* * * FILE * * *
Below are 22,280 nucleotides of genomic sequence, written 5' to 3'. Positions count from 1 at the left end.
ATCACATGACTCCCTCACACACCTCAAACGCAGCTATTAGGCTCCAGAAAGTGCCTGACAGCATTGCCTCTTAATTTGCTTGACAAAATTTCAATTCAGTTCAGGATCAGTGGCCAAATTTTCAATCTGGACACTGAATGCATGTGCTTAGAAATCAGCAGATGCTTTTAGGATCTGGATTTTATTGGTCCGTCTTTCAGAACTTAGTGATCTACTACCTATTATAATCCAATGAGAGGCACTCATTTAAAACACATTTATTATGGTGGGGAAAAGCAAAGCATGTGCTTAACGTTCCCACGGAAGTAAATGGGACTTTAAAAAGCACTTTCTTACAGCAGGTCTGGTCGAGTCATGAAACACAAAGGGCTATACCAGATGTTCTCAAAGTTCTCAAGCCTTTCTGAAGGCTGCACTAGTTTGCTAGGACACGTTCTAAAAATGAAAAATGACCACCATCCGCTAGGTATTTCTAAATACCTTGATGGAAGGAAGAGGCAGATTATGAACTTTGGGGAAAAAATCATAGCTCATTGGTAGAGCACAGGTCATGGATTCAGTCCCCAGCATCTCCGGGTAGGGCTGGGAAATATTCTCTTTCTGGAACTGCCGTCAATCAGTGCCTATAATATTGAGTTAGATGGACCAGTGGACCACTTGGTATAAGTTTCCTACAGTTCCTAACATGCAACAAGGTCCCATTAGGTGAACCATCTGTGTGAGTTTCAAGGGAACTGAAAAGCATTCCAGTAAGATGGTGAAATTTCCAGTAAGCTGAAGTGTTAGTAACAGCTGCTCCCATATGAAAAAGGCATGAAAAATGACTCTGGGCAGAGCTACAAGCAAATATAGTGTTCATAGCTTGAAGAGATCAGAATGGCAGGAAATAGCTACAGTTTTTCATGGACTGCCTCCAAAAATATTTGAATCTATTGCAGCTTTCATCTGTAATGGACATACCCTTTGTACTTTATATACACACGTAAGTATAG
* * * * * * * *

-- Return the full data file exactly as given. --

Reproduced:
Below are 22,280 nucleotides of genomic sequence, written 5' to 3'. Positions count from 1 at the left end.
ATCACATGACTCCCTCACACACCTCAAACGCAGCTATTAGGCTCCAGAAAGTGCCTGACAGCATTGCCTCTTAATTTGCTTGACAAAATTTCAATTCAGTTCAGGATCAGTGGCCAAATTTTCAATCTGGACACTGAATGCATGTGCTTAGAAATCAGCAGATGCTTTTAGGATCTGGATTTTATTGGTCCGTCTTTCAGAACTTAGTGATCTACTACCTATTATAATCCAATGAGAGGCACTCATTTAAAACACATTTATTATGGTGGGGAAAAGCAAAGCATGTGCTTAACGTTCCCACGGAAGTAAATGGGACTTTAAAAAGCACTTTCTTACAGCAGGTCTGGTCGAGTCATGAAACACAAAGGGCTATACCAGATGTTCTCAAAGTTCTCAAGCCTTTCTGAAGGCTGCACTAGTTTGCTAGGACACGTTCTAAAAATGAAAAATGACCACCATCCGCTAGGTATTTCTAAATACCTTGATGGAAGGAAGAGGCAGATTATGAACTTTGGGGAAAAAATCATAGCTCATTGGTAGAGCACAGGTCATGGATTCAGTCCCCAGCATCTCCGGGTAGGGCTGGGAAATATTCTCTTTCTGGAACTGCCGTCAATCAGTGCCTATAATATTGAGTTAGATGGACCAGTGGACCACTTGGTATAAGTTTCCTACAGTTCCTAACATGCAACAAGGTCCCATTAGGTGAACCATCTGTGTGAGTTTCAAGGGAACTGAAAAGCATTCCAGTAAGATGGTGAAATTTCCAGTAAGCTGAAGTGTTAGTAACAGCTGCTCCCATATGAAAAAGGCATGAAAAATGACTCTGGGCAGAGCTACAAGCAAATATAGTGTTCATAGCTTGAAGAGATCAGAATGGCAGGAAATAGCTACAGTTTTTCATGGACTGCCTCCAAAAATATTTGAATCTATTGCAGCTTTCATCTGTAATGGACATACCCTTTGTACTTTATATACACACGTAAGTATAG